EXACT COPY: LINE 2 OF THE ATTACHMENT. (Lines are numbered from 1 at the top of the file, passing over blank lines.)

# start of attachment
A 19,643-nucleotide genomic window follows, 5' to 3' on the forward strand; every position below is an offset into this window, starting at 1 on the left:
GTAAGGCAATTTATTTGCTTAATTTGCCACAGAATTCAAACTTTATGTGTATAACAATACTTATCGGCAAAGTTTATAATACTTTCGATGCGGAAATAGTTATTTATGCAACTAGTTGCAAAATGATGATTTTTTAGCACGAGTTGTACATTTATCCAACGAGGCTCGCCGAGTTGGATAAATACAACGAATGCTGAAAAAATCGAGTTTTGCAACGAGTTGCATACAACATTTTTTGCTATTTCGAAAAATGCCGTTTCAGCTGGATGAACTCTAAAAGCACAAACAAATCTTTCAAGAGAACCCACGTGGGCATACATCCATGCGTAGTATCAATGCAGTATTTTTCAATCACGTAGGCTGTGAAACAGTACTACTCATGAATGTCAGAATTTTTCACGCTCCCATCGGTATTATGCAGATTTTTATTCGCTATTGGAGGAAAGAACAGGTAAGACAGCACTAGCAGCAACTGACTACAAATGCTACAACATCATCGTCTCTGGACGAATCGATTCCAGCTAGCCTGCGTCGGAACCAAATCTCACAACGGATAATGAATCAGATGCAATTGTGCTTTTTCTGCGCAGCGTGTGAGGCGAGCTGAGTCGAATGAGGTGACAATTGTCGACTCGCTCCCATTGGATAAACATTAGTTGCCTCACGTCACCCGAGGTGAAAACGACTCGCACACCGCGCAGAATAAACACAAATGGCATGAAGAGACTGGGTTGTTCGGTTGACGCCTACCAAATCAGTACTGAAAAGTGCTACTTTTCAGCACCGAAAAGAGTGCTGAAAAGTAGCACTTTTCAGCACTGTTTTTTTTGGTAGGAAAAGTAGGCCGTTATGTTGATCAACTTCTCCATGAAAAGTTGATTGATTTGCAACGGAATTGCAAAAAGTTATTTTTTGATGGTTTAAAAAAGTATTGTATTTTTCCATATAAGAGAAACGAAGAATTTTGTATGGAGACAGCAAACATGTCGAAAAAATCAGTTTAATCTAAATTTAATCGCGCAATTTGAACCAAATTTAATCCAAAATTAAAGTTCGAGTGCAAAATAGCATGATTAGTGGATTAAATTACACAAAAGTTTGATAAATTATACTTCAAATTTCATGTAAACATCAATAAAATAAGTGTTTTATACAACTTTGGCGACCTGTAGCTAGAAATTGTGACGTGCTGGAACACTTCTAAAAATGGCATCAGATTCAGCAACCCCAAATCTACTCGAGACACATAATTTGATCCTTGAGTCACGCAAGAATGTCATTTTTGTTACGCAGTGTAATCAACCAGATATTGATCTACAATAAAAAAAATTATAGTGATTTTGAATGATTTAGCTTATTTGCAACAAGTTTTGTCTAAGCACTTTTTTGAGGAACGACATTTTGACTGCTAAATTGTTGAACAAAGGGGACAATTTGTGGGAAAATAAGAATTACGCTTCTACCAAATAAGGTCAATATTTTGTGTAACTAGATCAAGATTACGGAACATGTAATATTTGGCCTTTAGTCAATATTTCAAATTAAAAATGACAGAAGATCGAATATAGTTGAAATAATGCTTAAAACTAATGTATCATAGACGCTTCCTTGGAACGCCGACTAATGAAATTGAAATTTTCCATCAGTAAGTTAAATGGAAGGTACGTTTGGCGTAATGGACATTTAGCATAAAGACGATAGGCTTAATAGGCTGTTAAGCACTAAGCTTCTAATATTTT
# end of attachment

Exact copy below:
GTAAGGCAATTTATTTGCTTAATTTGCCACAGAATTCAAACTTTATGTGTATAACAATACTTATCGGCAAAGTTTATAATACTTTCGATGCGGAAATAGTTATTTATGCAACTAGTTGCAAAATGATGATTTTTTAGCACGAGTTGTACATTTATCCAACGAGGCTCGCCGAGTTGGATAAATACAACGAATGCTGAAAAAATCGAGTTTTGCAACGAGTTGCATACAACATTTTTTGCTATTTCGAAAAATGCCGTTTCAGCTGGATGAACTCTAAAAGCACAAACAAATCTTTCAAGAGAACCCACGTGGGCATACATCCATGCGTAGTATCAATGCAGTATTTTTCAATCACGTAGGCTGTGAAACAGTACTACTCATGAATGTCAGAATTTTTCACGCTCCCATCGGTATTATGCAGATTTTTATTCGCTATTGGAGGAAAGAACAGGTAAGACAGCACTAGCAGCAACTGACTACAAATGCTACAACATCATCGTCTCTGGACGAATCGATTCCAGCTAGCCTGCGTCGGAACCAAATCTCACAACGGATAATGAATCAGATGCAATTGTGCTTTTTCTGCGCAGCGTGTGAGGCGAGCTGAGTCGAATGAGGTGACAATTGTCGACTCGCTCCCATTGGATAAACATTAGTTGCCTCACGTCACCCGAGGTGAAAACGACTCGCACACCGCGCAGAATAAACACAAATGGCATGAAGAGACTGGGTTGTTCGGTTGACGCCTACCAAATCAGTACTGAAAAGTGCTACTTTTCAGCACCGAAAAGAGTGCTGAAAAGTAGCACTTTTCAGCACTGTTTTTTTTGGTAGGAAAAGTAGGCCGTTATGTTGATCAACTTCTCCATGAAAAGTTGATTGATTTGCAACGGAATTGCAAAAAGTTATTTTTTGATGGTTTAAAAAAGTATTGTATTTTTCCATATAAGAGAAACGAAGAATTTTGTATGGAGACAGCAAACATGTCGAAAAAATCAGTTTAATCTAAATTTAATCGCGCAATTTGAACCAAATTTAATCCAAAATTAAAGTTCGAGTGCAAAATAGCATGATTAGTGGATTAAATTACACAAAAGTTTGATAAATTATACTTCAAATTTCATGTAAACATCAATAAAATAAGTGTTTTATACAACTTTGGCGACCTGTAGCTAGAAATTGTGACGTGCTGGAACACTTCTAAAAATGGCATCAGATTCAGCAACCCCAAATCTACTCGAGACACATAATTTGATCCTTGAGTCACGCAAGAATGTCATTTTTGTTACGCAGTGTAATCAACCAGATATTGATCTACAATAAAAAAAATTATAGTGATTTTGAATGATTTAGCTTATTTGCAACAAGTTTTGTCTAAGCACTTTTTTGAGGAACGACATTTTGACTGCTAAATTGTTGAACAAAGGGGACAATTTGTGGGAAAATAAGAATTACGCTTCTACCAAATAAGGTCAATATTTTGTGTAACTAGATCAAGATTACGGAACATGTAATATTTGGCCTTTAGTCAATATTTCAAATTAAAAATGACAGAAGATCGAATATAGTTGAAATAATGCTTAAAACTAATGTATCATAGACGCTTCCTTGGAACGCCGACTAATGAAATTGAAATTTTCCATCAGTAAGTTAAATGGAAGGTACGTTTGGCGTAATGGACATTTAGCATAAAGACGATAGGCTTAATAGGCTGTTAAGCACTAAGCTTCTAATATTTT